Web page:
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cosamine to cause insulin resistance. Use of this information as a signal illustrates that animal and/or in vitro data are appropriate signals to identify concern to humans.

In addition, while not a data signal per se, the high prevalence of glucosamine use among older individuals who are likely to be at risk for type 2 diabetes suggested that if risks are associated with glucosamine and biological activities that interfere with glucose control, they could have large impact on public health as this subpopulation would be particularly vulnerable to insulin problems. Thus this information about a potentially vulnerable subpopulation should encourage the evaluation of glucosamine risk sooner than some other ingredients.

Initial Review: Considering the Nature of the Evidence

The nature of the evidence in the animal studies producing the original signal was reviewed. These studies did indeed confirm that glucosamine can lead to insulin resistance in animals and the in vitro studies supported the biological plausibility of such an effect. However, the animal studies that described this effect were experimental investigations on the basic biology of glucosamine, not traditional toxicology studies, and the high blood concentrations of glucosamine (approaching 1 mM) were deemed highly unlikely to be achieved by the amounts ingested orally by humans. The insulin effects would probably be categorized as a Category B (Table 5-1) effect. It is not clear how millimolar blood glucosamine in animals compares with human glucosamine because of significant metabolism: assuming less than 1 percent of orally ingested glucosamine reaches the bloodstream would suggest lower concern, while a 1 to 10 percent assumption would suggest moderate concern.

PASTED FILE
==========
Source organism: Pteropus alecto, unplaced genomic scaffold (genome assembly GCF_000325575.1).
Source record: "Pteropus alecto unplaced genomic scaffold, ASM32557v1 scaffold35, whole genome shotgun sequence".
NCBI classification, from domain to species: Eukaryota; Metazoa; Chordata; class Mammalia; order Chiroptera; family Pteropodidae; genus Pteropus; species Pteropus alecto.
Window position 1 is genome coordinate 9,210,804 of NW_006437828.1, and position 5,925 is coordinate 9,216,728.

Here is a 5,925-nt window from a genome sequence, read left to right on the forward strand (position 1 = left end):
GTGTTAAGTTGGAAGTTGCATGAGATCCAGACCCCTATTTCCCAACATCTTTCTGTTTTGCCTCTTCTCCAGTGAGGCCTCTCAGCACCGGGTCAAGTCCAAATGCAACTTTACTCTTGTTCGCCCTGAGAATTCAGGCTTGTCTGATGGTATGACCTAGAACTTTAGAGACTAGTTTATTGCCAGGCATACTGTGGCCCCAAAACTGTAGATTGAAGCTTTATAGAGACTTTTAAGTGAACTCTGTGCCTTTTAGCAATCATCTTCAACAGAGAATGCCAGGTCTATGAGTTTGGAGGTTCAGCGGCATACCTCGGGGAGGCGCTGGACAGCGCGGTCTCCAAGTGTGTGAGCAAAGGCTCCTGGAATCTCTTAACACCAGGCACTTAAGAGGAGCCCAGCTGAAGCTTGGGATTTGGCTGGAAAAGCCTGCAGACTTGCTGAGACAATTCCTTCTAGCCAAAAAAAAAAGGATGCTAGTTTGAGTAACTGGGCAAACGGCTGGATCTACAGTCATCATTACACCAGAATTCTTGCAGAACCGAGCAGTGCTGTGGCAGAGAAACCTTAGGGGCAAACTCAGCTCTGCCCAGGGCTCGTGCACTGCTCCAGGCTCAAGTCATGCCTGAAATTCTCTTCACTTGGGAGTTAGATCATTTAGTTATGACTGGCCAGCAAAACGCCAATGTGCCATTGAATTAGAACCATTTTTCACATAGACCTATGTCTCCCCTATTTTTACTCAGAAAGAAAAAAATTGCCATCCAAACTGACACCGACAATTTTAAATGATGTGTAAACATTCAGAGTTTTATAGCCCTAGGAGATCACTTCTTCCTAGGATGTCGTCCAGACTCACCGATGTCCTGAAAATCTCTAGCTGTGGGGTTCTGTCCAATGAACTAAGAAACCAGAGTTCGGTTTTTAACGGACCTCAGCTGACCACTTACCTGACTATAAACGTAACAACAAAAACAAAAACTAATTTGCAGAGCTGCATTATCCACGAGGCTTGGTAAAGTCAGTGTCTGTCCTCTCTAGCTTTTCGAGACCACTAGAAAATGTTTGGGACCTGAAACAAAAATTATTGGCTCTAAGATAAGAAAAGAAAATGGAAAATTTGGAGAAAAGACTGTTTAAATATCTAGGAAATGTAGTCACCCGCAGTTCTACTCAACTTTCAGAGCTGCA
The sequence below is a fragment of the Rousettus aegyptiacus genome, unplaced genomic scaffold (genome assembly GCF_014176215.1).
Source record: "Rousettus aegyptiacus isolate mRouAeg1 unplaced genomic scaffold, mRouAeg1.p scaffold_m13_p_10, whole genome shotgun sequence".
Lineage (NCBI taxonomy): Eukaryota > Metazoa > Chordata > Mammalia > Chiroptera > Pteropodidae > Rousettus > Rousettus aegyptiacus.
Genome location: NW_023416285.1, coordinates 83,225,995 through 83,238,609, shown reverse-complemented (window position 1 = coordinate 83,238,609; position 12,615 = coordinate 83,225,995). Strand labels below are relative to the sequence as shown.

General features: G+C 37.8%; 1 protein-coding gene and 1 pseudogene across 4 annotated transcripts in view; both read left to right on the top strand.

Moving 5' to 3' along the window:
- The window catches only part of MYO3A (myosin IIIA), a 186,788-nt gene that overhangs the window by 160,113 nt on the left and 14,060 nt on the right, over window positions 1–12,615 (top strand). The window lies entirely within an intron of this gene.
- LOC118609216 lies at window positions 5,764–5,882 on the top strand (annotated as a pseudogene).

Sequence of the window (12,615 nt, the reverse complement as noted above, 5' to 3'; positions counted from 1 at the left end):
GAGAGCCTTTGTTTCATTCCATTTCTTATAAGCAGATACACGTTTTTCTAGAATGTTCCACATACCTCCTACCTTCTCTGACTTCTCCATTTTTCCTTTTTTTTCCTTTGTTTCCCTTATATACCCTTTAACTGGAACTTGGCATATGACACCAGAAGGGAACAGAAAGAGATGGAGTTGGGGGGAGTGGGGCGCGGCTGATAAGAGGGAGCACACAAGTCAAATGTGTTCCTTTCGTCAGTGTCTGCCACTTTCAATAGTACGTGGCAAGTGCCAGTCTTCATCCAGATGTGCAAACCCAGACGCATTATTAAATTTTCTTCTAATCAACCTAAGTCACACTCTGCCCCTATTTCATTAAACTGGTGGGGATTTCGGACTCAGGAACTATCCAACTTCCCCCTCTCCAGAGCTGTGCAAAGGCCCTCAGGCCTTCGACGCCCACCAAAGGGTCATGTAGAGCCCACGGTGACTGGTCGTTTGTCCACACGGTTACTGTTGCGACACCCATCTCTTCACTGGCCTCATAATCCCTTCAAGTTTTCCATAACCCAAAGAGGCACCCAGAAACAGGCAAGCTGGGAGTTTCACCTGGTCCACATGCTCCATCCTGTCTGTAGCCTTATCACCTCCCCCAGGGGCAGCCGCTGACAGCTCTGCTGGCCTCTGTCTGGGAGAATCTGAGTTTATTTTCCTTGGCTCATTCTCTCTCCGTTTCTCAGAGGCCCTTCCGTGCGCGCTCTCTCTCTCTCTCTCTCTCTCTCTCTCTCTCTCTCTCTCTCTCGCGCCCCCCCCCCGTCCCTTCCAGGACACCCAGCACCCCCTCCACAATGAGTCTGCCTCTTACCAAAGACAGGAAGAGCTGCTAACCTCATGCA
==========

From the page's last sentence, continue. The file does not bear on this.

Additional information was sought to put the animal data’s suggestion of insulin regulation problems into context. At this stage in the process, a full literature review was not conducted, but a focused search for human data relevant to insulin resistance was completed. Data from human clinical studies did not suggest an increased risk of insulin resistance, although most of the studies examined (especially older studies) were of relatively short duration and/or did not specifically report on blood or urine glucose levels.

At this point FDA could have decided that the nature of the evidence did not indicate a need to undertake an integrative evaluation, including the development of a monograph, because the level of concern remained lower to moderate. Therefore, instead of an integrative evaluation, this dietary supplement ingredient could have been designated for monitoring of both new signal-generating information and answers to particularly relevant questions. For example, a periodic search for human data suggesting problems of insulin regulation or reporting blood glucosamine levels following

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